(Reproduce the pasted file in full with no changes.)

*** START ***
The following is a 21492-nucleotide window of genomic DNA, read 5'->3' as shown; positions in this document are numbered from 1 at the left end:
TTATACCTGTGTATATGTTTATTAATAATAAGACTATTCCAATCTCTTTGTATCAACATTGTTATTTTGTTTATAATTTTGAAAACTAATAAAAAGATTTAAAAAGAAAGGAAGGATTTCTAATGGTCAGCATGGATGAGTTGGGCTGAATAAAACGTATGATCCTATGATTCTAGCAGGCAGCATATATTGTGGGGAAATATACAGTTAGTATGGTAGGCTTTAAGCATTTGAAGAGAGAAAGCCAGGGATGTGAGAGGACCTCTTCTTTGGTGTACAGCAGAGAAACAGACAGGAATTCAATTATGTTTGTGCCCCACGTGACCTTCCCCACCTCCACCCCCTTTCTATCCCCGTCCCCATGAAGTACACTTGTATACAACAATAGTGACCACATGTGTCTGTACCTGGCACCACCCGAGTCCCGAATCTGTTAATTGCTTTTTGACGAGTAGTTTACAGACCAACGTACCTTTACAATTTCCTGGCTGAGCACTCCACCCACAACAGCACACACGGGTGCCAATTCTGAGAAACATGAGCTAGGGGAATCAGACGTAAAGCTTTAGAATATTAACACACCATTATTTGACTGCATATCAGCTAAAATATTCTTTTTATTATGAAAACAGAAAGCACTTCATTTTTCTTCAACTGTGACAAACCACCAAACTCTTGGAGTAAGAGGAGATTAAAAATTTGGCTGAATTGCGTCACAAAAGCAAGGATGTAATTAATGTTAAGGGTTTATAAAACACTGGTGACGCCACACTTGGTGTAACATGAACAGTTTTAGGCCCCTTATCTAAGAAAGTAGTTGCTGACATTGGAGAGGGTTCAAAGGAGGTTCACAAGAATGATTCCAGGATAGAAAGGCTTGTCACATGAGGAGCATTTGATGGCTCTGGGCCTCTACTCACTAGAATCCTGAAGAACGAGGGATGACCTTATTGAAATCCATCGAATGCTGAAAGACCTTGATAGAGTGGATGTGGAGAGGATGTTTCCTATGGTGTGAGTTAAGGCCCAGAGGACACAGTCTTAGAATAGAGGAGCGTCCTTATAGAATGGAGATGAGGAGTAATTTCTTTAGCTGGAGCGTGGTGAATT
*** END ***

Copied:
The following is a 21492-nucleotide window of genomic DNA, read 5'->3' as shown; positions in this document are numbered from 1 at the left end:
TTATACCTGTGTATATGTTTATTAATAATAAGACTATTCCAATCTCTTTGTATCAACATTGTTATTTTGTTTATAATTTTGAAAACTAATAAAAAGATTTAAAAAGAAAGGAAGGATTTCTAATGGTCAGCATGGATGAGTTGGGCTGAATAAAACGTATGATCCTATGATTCTAGCAGGCAGCATATATTGTGGGGAAATATACAGTTAGTATGGTAGGCTTTAAGCATTTGAAGAGAGAAAGCCAGGGATGTGAGAGGACCTCTTCTTTGGTGTACAGCAGAGAAACAGACAGGAATTCAATTATGTTTGTGCCCCACGTGACCTTCCCCACCTCCACCCCCTTTCTATCCCCGTCCCCATGAAGTACACTTGTATACAACAATAGTGACCACATGTGTCTGTACCTGGCACCACCCGAGTCCCGAATCTGTTAATTGCTTTTTGACGAGTAGTTTACAGACCAACGTACCTTTACAATTTCCTGGCTGAGCACTCCACCCACAACAGCACACACGGGTGCCAATTCTGAGAAACATGAGCTAGGGGAATCAGACGTAAAGCTTTAGAATATTAACACACCATTATTTGACTGCATATCAGCTAAAATATTCTTTTTATTATGAAAACAGAAAGCACTTCATTTTTCTTCAACTGTGACAAACCACCAAACTCTTGGAGTAAGAGGAGATTAAAAATTTGGCTGAATTGCGTCACAAAAGCAAGGATGTAATTAATGTTAAGGGTTTATAAAACACTGGTGACGCCACACTTGGTGTAACATGAACAGTTTTAGGCCCCTTATCTAAGAAAGTAGTTGCTGACATTGGAGAGGGTTCAAAGGAGGTTCACAAGAATGATTCCAGGATAGAAAGGCTTGTCACATGAGGAGCATTTGATGGCTCTGGGCCTCTACTCACTAGAATCCTGAAGAACGAGGGATGACCTTATTGAAATCCATCGAATGCTGAAAGACCTTGATAGAGTGGATGTGGAGAGGATGTTTCCTATGGTGTGAGTTAAGGCCCAGAGGACACAGTCTTAGAATAGAGGAGCGTCCTTATAGAATGGAGATGAGGAGTAATTTCTTTAGCTGGAGCGTGGTGAATT